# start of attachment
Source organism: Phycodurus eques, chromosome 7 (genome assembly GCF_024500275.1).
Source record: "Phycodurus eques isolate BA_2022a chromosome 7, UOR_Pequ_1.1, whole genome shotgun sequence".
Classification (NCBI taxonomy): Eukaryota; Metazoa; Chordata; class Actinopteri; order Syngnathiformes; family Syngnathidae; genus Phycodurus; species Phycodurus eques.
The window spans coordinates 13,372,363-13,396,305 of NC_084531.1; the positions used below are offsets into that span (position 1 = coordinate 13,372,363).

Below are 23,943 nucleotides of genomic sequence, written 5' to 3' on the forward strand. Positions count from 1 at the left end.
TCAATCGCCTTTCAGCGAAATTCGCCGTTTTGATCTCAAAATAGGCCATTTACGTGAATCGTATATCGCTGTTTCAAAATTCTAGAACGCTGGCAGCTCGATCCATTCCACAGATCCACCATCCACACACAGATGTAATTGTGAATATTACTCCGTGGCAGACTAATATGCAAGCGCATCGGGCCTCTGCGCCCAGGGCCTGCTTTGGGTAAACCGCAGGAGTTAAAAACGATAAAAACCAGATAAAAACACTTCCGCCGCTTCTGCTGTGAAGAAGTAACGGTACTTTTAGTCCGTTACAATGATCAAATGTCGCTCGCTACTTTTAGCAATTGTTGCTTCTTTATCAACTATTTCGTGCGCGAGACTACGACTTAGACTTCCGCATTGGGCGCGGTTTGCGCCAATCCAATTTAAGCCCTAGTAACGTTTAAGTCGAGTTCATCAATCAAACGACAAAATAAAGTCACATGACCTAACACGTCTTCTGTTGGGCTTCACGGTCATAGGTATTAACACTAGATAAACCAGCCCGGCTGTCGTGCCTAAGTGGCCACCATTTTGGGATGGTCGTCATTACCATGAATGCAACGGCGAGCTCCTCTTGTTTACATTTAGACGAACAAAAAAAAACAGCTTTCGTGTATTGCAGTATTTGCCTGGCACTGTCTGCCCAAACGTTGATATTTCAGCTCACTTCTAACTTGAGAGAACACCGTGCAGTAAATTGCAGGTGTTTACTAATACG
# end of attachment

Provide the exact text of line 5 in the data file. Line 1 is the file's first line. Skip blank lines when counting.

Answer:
Below are 23,943 nucleotides of genomic sequence, written 5' to 3' on the forward strand. Positions count from 1 at the left end.